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Leeds Beckett Professor helps shape inquiry into the quality of new build housing


A Leeds Beckett University Professor has provided expert testimony as part of a government inquiry into the quality of new build housing.

Leeds Sustainability Institute

Professor Chris Gorse, Director of the Leeds Sustainability Institute at Leeds Beckett, provided evidence to the All Party Parliamentary Group for Excellence in the Built Environment’s Inquiry into the Quality of New Build Housing.

The inquiry is examining the potential for improving every aspect of the product handed over to new home-owners. This is a subject of special significance in the wake of the Government’s recently-published National Productivity Plan, which includes the ambition to build more than one million homes in England by 2020.

Others giving evidence as part of the inquiry included the Institute of Clerks of Works and Construction Inspectorate (ICWCI), the Local Authority Building Control (LABC), MD Insurance Services Ltd, Zero Carbon Hub, the Royal Institute of British Architects (RIBA), the Building Research Establishment, The National House Building Council (NHBC), the House Building Federation (HBF), the Chartered Institute of Building (CIOB), the Royal Institution of Chartered Surveyors (RICS) and the Association of Consultant Approved Inspectors (ACAI).

The All Party Parliamentary Group for Excellence in the Built Environment was formed in July 2010. The group’s primary remit is to present a holistic and overarching view from all sectors involved in the planning, design, construction, management and maintenance of the built environment. The built environment encompasses all forms of building (housing, industrial, commercial, hospitals, schools, etc.), and civil engineering infrastructure, both above and below ground, and includes the managed landscapes between and around buildings.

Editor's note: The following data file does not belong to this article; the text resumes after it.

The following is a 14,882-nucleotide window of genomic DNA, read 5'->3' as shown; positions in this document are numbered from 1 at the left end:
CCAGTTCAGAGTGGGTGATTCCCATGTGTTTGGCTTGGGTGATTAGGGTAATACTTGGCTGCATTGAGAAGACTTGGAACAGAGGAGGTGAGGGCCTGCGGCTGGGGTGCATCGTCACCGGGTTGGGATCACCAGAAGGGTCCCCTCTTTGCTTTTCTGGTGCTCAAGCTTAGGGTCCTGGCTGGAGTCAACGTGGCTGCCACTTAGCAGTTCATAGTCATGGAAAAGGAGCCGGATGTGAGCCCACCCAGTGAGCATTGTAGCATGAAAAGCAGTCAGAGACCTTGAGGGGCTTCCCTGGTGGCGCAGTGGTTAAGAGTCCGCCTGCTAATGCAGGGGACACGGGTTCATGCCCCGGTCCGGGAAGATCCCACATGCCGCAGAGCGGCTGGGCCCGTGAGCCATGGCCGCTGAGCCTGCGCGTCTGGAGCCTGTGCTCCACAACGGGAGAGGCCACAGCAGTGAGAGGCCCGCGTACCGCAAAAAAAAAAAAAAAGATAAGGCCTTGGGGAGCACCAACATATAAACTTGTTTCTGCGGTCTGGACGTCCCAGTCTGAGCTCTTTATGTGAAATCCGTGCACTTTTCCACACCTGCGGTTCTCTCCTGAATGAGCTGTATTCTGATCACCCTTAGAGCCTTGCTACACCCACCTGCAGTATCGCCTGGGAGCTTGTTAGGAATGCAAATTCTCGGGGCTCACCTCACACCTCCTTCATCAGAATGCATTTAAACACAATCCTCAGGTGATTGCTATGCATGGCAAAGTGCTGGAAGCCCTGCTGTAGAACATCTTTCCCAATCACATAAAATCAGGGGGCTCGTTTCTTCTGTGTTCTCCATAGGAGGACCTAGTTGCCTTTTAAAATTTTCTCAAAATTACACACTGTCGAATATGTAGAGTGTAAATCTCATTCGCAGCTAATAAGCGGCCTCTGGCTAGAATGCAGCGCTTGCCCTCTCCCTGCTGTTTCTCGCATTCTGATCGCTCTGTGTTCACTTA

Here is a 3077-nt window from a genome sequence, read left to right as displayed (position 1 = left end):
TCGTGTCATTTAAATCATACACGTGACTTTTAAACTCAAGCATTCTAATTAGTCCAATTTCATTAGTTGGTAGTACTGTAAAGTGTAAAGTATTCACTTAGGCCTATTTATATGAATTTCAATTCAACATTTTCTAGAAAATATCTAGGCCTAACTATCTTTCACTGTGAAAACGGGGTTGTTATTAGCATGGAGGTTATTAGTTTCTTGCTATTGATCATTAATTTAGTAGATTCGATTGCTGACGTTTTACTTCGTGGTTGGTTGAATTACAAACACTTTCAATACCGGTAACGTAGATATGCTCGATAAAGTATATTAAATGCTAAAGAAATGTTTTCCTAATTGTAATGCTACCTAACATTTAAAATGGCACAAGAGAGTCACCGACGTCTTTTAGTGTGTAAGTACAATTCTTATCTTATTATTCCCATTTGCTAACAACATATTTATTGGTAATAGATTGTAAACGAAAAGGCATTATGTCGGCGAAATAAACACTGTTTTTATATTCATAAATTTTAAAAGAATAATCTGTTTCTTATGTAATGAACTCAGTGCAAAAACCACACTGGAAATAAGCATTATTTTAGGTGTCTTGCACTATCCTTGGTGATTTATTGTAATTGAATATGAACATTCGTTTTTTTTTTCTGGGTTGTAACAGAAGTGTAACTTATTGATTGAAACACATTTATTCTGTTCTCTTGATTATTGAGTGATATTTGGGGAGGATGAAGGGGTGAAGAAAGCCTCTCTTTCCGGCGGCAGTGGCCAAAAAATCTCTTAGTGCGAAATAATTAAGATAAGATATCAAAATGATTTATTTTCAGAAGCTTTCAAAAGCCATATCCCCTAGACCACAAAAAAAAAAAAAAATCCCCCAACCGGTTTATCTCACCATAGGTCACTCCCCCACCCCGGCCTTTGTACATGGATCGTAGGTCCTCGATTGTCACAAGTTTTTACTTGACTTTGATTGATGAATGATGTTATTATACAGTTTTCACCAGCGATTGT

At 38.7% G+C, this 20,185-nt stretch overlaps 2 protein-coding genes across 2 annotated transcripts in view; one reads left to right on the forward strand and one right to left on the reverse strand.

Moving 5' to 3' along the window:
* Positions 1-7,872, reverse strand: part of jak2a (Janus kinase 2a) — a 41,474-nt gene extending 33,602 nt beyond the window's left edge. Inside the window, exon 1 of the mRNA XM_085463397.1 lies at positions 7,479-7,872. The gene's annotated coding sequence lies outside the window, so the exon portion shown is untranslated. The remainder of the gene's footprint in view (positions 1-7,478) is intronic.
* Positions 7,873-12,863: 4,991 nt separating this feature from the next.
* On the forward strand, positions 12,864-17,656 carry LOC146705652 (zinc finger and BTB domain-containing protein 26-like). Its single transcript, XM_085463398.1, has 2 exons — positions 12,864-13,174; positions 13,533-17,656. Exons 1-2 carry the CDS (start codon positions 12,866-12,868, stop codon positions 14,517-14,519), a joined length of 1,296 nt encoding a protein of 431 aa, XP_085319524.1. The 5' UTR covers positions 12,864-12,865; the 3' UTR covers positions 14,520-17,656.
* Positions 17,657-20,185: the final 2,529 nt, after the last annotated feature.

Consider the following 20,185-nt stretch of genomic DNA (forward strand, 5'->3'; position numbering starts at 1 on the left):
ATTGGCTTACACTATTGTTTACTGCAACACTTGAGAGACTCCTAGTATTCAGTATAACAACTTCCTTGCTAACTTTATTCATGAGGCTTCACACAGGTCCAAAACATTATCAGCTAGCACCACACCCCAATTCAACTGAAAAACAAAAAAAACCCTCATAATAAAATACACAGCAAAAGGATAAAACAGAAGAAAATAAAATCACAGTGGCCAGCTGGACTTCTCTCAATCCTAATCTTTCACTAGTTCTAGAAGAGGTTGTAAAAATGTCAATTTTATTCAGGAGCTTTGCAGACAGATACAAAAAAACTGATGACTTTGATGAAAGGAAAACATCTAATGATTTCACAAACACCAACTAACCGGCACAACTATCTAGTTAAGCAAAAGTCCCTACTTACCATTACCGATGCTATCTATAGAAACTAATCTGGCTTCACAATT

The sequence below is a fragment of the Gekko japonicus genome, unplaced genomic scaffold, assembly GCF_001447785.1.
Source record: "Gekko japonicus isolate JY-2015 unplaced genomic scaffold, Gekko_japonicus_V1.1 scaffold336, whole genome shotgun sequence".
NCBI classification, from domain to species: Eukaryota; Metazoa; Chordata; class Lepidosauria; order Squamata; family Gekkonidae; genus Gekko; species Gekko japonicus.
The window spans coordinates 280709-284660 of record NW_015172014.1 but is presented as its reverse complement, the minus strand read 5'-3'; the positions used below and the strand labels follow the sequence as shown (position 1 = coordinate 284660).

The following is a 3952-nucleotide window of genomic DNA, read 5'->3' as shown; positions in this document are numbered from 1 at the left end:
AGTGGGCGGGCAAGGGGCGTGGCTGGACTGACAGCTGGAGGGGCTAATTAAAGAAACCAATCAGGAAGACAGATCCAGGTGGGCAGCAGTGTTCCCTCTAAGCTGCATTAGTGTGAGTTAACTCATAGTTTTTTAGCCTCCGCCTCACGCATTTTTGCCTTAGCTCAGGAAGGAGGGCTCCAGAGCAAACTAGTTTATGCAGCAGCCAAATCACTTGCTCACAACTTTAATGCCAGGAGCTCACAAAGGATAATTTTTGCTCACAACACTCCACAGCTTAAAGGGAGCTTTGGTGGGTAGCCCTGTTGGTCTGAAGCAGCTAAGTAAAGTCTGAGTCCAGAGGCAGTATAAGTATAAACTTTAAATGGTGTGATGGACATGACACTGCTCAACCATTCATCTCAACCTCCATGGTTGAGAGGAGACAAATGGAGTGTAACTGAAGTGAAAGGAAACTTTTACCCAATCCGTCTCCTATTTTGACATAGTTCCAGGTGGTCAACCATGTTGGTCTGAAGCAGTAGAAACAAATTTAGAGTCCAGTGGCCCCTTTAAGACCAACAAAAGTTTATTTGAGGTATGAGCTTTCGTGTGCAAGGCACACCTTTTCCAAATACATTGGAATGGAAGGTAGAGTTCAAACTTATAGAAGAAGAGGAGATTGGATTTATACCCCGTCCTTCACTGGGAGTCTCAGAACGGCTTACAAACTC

Professor Gorse provided both verbal and written evidence to the inquiry, focusing on the Leeds Sustainability Institute’s expertise in building performance, with contributions from Malcolm Bell, David Johnston, Fiona Fylan, Dominic Miles-Shenton, David Glew, James Parker, David Farmer, Martin Fletcher, Anne Stafford, Felix Thomas and Melanie Smith.

The team’s evidence looked at the central themes to assure the quality of new housing, including standards to sustain long-term economic value and address performance gaps, build quality, fire safety and acoustic control.  The evidence also covered assembly evidence and monitoring of energy efficiency, economically viable homes and the long-term consequence of poor performance as well as looking at immediate industry consequences of poorly performing homes.

Professor Gorse explained: “To increase productivity without compromising quality, the findings of recent research on the performance of building fabrics will prove important in future decision-making. The recognition of a performance gap between the designed intent of a building and that actually achieved in practice is of notable concern. Evidence suggests that some current build processes are flawed and susceptible to variation in quality and performance.  Attention needs to be directed at design, construction and commission practice to ensure all new building forms are robust.

“Some of the gaps are small, within an acceptable level of tolerance, and can be put down to expected variation in field based performance and the sensitivity of assessment. However, some test results are well outside any normal tolerance or acceptable practice and are indications of inadequate, specification, design or construction. Agreement on acceptable tolerance and meaningful certification is essential.”

He continued: “Attempting to close the gap between designed and actual energy consumption in buildings requires a whole systems approach to construction. In our research we have shown that dwellings and elements within dwellings can be designed and constructed to perform consistently within an acceptable range of tolerance.  The performance of buildings is not conventionally recorded and has not previously been a fundamental part of the house building process and so it is reasonable to predict that a great deal of variation exists in the UK housing stock.  The implication of this is that a large amount of energy may be being unnecessarily and unaccountably consumed by the UK housing. 

“Both the industry and its clients should now have the ability to determine which buildings perform as expected and those that don’t.  Quality systems are essential to ensure the industry assures the performance of its products for a scaled up delivery.”

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